Technology Law (or ‘Tech Law’ as it’s sometimes known) is the fastest growing branch of the legal profession. It’s the area of law responsible for the collection, storage and protection of digital information as well as advising on emerging areas of law like blockchain and cryptocurrencies . As technology continues to disrupt the working world, this is becoming an increasingly critical area for legal professionals to understand, particularly in light of recent high-profile data breaches.
So why learn Technology Law? Technology Law helps to keep people, and their information, safe. Tech lawyers protect against hackers, fraudulent online activity, poor data storage and corporate negligence. They’re also answering some of society’s biggest questions: what are the ethics of artificial intelligence? How will robots and humans co-exist in the workplace? Who owns intangible property and digital information? What is fake news?
As technology evolves, the law needs to adapt and keep up. RMIT Online is a great place to start learning about Tech Law.
What Is Technology Law used for?
Technology Law is a relatively new field, at least compared to torts and crime, but it is becoming increasingly important as new tech emerges.
It’s in the nature of law to lag behind innovation (it’s hard to legislate on what doesn’t exist yet), but the idea behind Technology Law is to close that gap as much as possible – to regulate the tech industry, control emerging technologies, and make the digital world safer for everyone. Technology law grapples with some of the modern world’s most challenging problems: data privacy, data ownership, deep fake technology, cybersecurity and corporate responsibility.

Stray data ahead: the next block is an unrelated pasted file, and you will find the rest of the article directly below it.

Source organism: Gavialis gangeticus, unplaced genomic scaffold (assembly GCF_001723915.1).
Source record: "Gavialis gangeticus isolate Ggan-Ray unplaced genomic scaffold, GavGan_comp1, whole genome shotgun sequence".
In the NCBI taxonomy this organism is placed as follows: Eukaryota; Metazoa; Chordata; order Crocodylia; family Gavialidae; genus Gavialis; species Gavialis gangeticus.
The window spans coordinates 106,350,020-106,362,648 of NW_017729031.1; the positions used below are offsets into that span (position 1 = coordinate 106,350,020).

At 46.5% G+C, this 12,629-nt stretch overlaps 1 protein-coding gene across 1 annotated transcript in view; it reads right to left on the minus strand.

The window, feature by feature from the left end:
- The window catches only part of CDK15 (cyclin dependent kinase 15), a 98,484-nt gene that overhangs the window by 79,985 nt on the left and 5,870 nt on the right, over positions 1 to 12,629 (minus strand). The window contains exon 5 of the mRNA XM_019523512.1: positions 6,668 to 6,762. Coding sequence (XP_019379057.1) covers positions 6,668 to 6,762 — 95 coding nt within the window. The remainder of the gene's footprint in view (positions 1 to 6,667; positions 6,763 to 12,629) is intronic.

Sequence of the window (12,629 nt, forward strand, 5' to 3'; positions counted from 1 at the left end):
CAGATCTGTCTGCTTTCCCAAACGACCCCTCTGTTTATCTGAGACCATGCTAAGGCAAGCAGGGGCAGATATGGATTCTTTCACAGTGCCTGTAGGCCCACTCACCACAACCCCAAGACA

Technology Law touches on a number of different fields:
- Artificial Intelligence
- Digital Advertising
- Data Protection
- Media Law
- Intellectual Property
- Blockchain Technology
Why learn Technology Law?
There are plenty of Technology Law career avenues, depending on your goals and experience. If you’re using Technology Law to supplement your existing legal degree, you could find work in a private firm that specialises in Tech Law. If you’re studying Technology Law in order to upskill, you can jump into Marketing, Media, IT Development or Data Science.
Cyber attacks and data breaches can cost firms billions of dollars. With so much money at stake, there are plenty of career opportunities for legal professionals skilled up in emerging technologies. Banks, insurance companies, government agencies and commercial firms all have their own compliance and risk departments – and they all need good in-house lawyers.
Here are just a few Technology Law careers:
- Legal Technology Consultant
- Senior Counsel
- Data Migration Specialist
- Cyber Risk Manager
- Data Governance Lead
- Media Lawyer
- Chief Information Officer
5 Reasons Why You Should Learn Technology Law
It’s in demand
Technology Law is one of the fastest growing branches of the legal profession. More and more firms, private companies and government agencies are looking for qualified Technology Law experts. It’s a career that will help shape the future of digital regulation.
It’s a growth area
According to Indeed, the average salary for a lawyer in Australia is $106,000. With experience, and the ability to specialise, that figure can rise substantially. There’s also excellent job growth in the legal field, with SEEK projecting an increase of 15% over the next five years.